This interaction with the Brother from CES, for me, went far beyond a disappointment in the limitations these policies placed on hiring mothers. It made clear that there are many women who would make amazing instructors whose voices are never heard. I felt and feel stronger than ever that the influence of mothers teaching the gospel is valuable to the youth in seminary and institute, to the children of the seminary and institute instructors, and to the teachers themselves. Women have a vital and integral role to play in raising the youth and this role is not limited to their own children, but includes influencing all the young men and women of our day. My female friend, a professor of religion at BYU, told me that, according to her supervisor, what "got her the job" was a comment she made in her interview. She said, "I think you should hire me because students need to hear the doctrines of the gospel taught from the mouths of women." I echo her conviction.

Although I may never work as a seminary teacher for pay, I know that my Heavenly Father sent me a piece of personal revelation that I will someday (and perhaps every day) teach the gospel to others. I write to express my disappointment in what I believe are harmful policies and practices that could be adjusted to better meet the needs of families all over the world. I am deeply grateful for your time, as I know your schedule is extremely busy! You and your counselors are ever in my prayers as you lead the women of the Church.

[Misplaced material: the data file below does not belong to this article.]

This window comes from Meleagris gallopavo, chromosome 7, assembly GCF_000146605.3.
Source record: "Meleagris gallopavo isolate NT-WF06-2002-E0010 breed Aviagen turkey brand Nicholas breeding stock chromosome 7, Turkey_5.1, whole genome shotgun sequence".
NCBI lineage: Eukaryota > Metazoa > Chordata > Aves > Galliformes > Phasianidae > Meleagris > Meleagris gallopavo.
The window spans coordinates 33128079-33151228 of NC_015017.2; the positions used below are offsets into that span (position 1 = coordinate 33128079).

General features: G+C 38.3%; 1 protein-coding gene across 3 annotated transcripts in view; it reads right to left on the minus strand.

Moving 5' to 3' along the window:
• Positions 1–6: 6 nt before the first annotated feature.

Alixandra Lewis Adams

* * * * Adams received the following response to her letter on February 14, 2012:

Dear Sister Adams:

Thank you so much for your sensitive and heartfelt letter. I value your willingness to share your story and am grateful for the testimony you expressed. I have forwarded your letter to the Commissioner of Church Education, Elder Paul Johnson.

May our Heavenly Father bless you in all your righteous efforts.

Julie B. Beck
Relief Society General President

[Back to manuscript]

Full Citation for this Article: Hudson, Valerie M. (2013) "A Revolutionary Hire at BYU's College of Religious Education," SquareTwo, Vol. 6 No. 2 (Summer), http://squaretwo.org/Sq2ArticleHudsonAncientScripture.html, <give access date>